The voters registration and voting exercise needs to be more intelligent and less stressful in its approach. People complain about political apathy among young people and working class folk. To be honest, which one of us would want to stand under the sun as I did for a week and at the end still not vote?
In Kaduna where the recent local government elections were conducted using an electronic voting system,it wasn’t a perfect experience but it was far from a technological disaster. While we may not be ready to use this sort of technology on a wider scale at the moment, it was indeed a step in the right direction in easing the stress of the voting exercise.

In short, if you want more people to engage in the political process, stop putting roadblocks in the guise of procedure and make it more accessible to all. That’s is why, after all, technology exists.

Photo Credit: © Innovatedcaptures |

Forum wants Kaduna electoral commission to domesticate gender policies

Sola Ojo, Kaduna A forum comprised of different interest groups at the end of a 2-day meeting in Kaduna over

Sola Ojo, Kaduna

A forum comprised of different interest groups at the end of a 2-day meeting in Kaduna over the weekend urged the Kaduna State Independent Electoral Commission (KAD-SIECOM) to domesticate gender policies to encourage women participation in politics.

The meeting was facilitated by Development in Practice Gender Entrepreneurship Initiative (DIP-GEI) under the Voice to the People (V2P) project in Kaduna, which was supported by Christian Aid.

The forum, which had representatives of Independent National Electoral Commission (INEC), KAD-SIECOM, Conference of Political Parties, Women Aspirant and Mentorship Forum and non-governmental organisations in attendance, hoped that, if affirmative gender policies of INEC could be set up in Kaduna, it would afford women, many of whom are not financially endowed, to participate in elections.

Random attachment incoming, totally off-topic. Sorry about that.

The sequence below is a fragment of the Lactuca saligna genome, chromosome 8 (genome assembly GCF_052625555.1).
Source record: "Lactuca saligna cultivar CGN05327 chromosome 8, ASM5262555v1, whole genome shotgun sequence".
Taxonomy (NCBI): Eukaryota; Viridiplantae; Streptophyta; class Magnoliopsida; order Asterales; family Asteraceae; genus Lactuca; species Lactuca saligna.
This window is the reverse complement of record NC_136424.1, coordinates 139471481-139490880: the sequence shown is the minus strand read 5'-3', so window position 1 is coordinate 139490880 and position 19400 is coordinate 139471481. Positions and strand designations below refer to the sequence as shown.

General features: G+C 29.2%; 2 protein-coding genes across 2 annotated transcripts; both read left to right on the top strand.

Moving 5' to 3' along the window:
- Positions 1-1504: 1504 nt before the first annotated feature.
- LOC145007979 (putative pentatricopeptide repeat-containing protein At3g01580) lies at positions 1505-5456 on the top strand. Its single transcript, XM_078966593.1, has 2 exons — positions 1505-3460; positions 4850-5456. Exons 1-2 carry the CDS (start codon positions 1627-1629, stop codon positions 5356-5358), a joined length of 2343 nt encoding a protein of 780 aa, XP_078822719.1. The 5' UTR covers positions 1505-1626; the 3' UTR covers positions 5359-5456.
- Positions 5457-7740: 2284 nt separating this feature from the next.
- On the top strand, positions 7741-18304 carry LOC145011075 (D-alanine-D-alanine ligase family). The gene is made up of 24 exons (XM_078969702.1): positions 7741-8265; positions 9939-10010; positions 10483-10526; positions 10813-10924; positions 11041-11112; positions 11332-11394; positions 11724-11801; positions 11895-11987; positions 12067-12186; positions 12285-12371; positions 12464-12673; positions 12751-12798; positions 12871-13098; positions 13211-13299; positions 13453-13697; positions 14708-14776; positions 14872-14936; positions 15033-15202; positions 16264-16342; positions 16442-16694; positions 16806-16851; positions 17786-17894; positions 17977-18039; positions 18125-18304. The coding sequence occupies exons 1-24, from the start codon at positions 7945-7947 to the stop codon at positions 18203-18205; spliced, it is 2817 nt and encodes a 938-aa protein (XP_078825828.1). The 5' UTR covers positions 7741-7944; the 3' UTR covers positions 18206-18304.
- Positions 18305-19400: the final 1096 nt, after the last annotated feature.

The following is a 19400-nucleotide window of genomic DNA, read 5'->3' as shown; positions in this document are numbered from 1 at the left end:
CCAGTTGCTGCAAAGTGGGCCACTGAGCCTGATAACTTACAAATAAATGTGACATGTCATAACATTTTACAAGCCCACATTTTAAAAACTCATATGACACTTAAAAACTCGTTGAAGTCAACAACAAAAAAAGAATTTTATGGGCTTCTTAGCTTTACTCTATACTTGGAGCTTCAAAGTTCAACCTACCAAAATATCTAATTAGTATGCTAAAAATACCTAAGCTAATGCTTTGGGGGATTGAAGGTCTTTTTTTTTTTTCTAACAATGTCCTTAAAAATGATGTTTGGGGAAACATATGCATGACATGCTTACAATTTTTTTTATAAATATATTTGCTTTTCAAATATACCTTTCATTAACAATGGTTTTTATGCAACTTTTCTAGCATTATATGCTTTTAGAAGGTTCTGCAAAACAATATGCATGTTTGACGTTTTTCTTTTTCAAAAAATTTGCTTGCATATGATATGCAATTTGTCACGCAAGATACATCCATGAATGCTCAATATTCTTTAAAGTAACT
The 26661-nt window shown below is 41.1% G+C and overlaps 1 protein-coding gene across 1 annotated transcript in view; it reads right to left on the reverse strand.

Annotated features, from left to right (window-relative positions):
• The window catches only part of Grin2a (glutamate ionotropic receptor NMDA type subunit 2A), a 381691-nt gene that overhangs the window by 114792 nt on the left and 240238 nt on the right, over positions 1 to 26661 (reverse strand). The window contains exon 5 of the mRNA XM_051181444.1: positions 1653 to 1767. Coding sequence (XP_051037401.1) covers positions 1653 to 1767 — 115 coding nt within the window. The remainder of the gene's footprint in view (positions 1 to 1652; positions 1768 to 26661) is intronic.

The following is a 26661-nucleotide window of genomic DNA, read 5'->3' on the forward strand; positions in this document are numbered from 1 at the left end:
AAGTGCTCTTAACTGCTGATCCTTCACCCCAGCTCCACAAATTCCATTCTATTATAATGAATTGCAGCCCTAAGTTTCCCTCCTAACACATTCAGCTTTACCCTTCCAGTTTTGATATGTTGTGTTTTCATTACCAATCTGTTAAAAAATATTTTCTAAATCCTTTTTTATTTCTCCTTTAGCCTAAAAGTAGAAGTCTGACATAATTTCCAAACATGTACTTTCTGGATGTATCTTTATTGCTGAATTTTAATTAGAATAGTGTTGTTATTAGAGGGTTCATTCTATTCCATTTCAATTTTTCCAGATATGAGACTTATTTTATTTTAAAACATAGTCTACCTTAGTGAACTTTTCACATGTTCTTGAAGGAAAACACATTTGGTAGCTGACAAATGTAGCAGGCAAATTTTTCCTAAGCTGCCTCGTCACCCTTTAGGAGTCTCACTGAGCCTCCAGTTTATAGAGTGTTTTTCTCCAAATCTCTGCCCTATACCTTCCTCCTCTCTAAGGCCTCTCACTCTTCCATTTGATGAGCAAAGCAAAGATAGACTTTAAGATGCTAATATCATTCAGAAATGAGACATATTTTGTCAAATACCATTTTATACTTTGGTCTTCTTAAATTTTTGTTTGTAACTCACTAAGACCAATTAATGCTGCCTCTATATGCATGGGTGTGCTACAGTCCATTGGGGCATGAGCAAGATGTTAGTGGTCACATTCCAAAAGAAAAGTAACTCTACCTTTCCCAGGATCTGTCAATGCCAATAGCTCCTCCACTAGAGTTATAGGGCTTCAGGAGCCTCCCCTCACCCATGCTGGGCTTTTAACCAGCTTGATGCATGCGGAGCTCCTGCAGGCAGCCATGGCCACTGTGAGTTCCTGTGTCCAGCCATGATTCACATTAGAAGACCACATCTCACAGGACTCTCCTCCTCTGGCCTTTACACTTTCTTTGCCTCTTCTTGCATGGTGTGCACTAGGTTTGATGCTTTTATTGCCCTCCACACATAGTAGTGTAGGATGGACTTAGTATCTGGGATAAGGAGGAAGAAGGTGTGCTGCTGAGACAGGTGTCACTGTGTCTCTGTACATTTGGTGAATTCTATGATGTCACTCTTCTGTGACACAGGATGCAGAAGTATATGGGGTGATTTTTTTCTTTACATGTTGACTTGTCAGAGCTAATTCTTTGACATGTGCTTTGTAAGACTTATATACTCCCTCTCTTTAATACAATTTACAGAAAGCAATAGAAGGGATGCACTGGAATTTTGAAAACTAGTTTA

This is even as Chairman, House Committee on Information and Home Affairs, Kaduna State House of Assembly, Shehu Shadalafiya, said the House was willing to effect changes that would bring about development, security and equal opportunity for people in the state if such is communicated to the Assembly.

“It is very important for KAD-SIECOM to domesticate gender policy. This will further expose our people and allow more women to participate in politics,” he said.

“Political parties too need to do the needful by creating the opportunity, meeting their affirmation to give women the opportunity in intra-party politics even in their excos.

“This workshop is a very good step Kaduna State will benefit from, and we are happy to have taken part in it.

“We look at issues that need to come to the assembly, but civil society, KAD-SIECOM itself, women groups, political parties can initiate moves for amendments, changes or creation of new law.

“We in the Kaduna Assembly are willing at every time to do things that will bring about development, security and equal opportunity for our people,” he stressed.

Programme Manager, DIP-GEI, Stella Samuel Udobong said the meeting was organized as part of a V2P project by DFID, and implemented by DIP-GEI with 45 participants drawn from 10 political parties across the State.